Known for precious gems, beautiful landscapes and its Wild West history, the Treasure State is aptly named. Student groups can pretend they are outlaws from Old West, interact with animals and explore abandoned mines as they journey throughout the state.
3 Museums Worth Visiting in Montana
Old Montana Prison Complex
Discover law in the Wild West at the Old Montana Prison Complex in Deer Lodge. The complex houses five museums inside the prison walls, including the Old Montana Prison, which was the first Territorial Prison in the western United States. Student groups can tour the maximum security cells and enclosed courtyard. The complex also offers tours to take groups on a ghost hunt around the facility.
Museum of the Rockies
Students can learn about the foundations of the United States by exploring everything from dinosaurs to colonization in the Museum of the Rockies. The museum houses one of the world’s largest collection of dinosaur fossils as well as dinosaur eggs, nests, and embryonic specimens. It also has a living history farm, where students can reenact what it was like to live the colonization period, and a planetarium, where student can learn about space.
C.M. Russell Museum
C.M. Russell was a cowboy, historian and artist in the early 20th century, and the C.M. Russell Museum in Great Falls is devoted to honoring his work. The museum’s collection spans the artist’s lifespan, including the artist’s home and studio, and student groups can be immersed in the art and life of Russell. The museum has a Discovery Gallery that provides an interactive space for students and features art activities, a fur-trade store, Indian Village and chuck wagon.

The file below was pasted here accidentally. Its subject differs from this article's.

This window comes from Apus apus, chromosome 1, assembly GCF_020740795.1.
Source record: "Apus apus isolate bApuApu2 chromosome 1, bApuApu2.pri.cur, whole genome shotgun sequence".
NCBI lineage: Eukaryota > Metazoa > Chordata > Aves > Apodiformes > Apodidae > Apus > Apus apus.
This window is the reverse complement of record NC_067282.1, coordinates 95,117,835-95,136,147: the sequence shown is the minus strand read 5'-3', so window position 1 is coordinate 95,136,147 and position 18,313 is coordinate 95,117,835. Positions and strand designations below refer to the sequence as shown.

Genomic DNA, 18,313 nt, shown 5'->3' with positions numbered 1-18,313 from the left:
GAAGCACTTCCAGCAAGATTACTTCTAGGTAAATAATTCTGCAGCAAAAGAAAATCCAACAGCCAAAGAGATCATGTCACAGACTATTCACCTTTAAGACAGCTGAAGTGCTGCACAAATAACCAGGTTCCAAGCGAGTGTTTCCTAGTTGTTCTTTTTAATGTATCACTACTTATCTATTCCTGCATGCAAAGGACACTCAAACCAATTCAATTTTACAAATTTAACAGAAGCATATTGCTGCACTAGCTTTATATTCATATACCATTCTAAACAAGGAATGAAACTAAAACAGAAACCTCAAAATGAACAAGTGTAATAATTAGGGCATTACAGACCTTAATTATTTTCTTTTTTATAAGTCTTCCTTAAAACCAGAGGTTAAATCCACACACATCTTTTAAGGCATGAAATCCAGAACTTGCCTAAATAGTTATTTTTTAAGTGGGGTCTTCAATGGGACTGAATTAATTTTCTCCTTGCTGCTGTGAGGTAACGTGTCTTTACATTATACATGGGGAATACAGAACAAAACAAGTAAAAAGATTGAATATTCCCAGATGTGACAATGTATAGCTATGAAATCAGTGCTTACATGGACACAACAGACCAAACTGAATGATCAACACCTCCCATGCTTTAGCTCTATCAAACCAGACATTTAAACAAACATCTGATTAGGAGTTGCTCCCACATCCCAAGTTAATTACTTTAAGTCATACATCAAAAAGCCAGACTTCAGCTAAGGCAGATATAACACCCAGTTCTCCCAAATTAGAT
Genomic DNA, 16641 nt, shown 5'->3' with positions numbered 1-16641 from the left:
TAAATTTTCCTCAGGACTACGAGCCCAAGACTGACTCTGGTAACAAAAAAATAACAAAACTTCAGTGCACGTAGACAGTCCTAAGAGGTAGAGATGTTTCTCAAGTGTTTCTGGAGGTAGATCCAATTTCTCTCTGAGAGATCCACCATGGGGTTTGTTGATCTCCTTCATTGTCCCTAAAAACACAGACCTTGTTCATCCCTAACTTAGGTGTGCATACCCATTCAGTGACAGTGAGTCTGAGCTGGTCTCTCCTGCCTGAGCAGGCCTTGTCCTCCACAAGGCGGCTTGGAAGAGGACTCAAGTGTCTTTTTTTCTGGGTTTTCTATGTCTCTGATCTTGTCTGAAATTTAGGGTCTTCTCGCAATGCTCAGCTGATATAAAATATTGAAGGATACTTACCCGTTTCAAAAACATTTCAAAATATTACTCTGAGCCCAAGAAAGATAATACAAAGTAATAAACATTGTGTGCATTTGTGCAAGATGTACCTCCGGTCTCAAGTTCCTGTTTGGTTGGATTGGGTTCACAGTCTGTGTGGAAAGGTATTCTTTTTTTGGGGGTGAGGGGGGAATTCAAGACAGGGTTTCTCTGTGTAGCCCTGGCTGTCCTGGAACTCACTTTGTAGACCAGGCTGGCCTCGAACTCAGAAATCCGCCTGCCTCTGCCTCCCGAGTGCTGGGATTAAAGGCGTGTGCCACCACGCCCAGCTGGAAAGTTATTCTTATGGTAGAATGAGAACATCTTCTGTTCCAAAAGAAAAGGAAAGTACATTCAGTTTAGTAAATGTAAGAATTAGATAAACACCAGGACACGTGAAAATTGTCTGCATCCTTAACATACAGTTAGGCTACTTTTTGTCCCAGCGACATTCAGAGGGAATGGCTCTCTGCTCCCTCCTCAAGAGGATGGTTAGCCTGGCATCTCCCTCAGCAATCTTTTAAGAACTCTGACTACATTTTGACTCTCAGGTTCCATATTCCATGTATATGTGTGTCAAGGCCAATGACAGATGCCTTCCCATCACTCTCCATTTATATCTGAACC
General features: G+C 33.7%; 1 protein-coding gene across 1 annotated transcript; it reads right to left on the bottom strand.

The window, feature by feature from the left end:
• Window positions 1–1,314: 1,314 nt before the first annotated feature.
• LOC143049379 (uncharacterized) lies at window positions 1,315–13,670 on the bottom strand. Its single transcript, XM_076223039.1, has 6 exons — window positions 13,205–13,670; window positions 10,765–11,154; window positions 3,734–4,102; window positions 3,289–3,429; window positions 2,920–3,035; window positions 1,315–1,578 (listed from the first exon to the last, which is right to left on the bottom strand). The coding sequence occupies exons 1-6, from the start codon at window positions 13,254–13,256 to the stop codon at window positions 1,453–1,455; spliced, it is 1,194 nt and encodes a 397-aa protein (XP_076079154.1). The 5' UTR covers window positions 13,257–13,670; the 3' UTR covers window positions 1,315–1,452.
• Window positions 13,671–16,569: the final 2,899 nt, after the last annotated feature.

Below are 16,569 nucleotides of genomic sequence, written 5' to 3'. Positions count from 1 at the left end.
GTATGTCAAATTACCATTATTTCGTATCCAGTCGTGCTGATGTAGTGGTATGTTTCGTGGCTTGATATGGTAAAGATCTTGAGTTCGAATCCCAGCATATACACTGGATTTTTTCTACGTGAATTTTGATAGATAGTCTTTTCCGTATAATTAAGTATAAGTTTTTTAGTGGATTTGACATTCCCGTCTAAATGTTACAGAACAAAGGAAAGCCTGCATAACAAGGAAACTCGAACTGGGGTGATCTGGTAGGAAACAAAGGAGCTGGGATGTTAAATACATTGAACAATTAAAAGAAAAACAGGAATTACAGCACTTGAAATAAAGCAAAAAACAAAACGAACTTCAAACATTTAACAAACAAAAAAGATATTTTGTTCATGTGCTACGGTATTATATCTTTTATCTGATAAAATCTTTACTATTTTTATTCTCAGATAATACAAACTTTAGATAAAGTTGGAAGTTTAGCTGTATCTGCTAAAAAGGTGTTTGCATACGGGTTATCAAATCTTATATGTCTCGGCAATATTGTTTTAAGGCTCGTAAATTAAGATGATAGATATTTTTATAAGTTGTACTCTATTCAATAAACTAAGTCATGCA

3 Tours to Check Out With Student Groups
Swan Mountain Llama Trekking
Located in Swan Lake, Swan Mountain Llama Trekking takes groups on day-long and overnight trips through Montana. Each member of a group gets paired up with a llama to help them make their way down trails through the Swan and Mission Mountain Ranges. Every group is led by a guide who educates on the flora and fauna of the region.
World Mining Museum
Dedicated to preserving a segment of American history, the World Mining Museum in Butte features an inactive silver and zinc mine named the Orphan Girl and many exhibits on the history of mining. The museum offers an underground tour that takes students on an adventure back in time as they are lowered 65 feet down into the 2,700-foot-deep Orphan Girl Mine and learn about how silver was once mined from its depths. Student groups can also pan for garnet to bring home with them.
Big Sky Resort’s Adventure Zipline Tour
Fly through trees and mountains with Big Sky Resort’s Zipline Tour. Begin with a whitewater rafting trip down the Gallatin River before harnessing up and racing down mountains on a zipline that hovers above the forest floor. Groups can also opt for a nature tour that begins with a 20-minute hike up Lone Mountain and consists of three ziplines, each showing a new aspect of the ecology of the mountains.
3 Nature Parks
Makoshika State Park
Montana’s largest state park, Makoshika State Park in Glendive, has everything from an archery site to a dinosaur trail. The visitors center houses interpretive exhibits featuring findings like the fossil remains of a triceratops and a tyrannosaurus rex. The park also boasts of scenic hiking trails and an outdoor amphitheater.
Grizzly & Wolf Discovery Center
Students can learn about wolves and bears at Grizzly & Wolf Discovery Center in West Yellowstone. Guided tours lead groups through the nonprofit, wildlife center and help students discover how animals interact with one another and survive in the wild. Students observe how the wolves socialize with their pack members and learn about grizzly bear eating habits by accompanying the naturalist into the bear habitat to hide food for the bears. The center also features birds of prey, such as hawks and eagles.
Glacier National Park
Not only does Glacier National Park in West Glacier have forests, meadows, mountains and lakes, but it also has Native American and early settler history. Ranger-led tours show the wildlife and ecology of the park with hikes, scavenger hunts and establish research plots to collect plant-life data. Groups feeling adventurous can go for a whitewater rafting tour through the park with Glacier Guides Montana Raft.
By Sara Stokes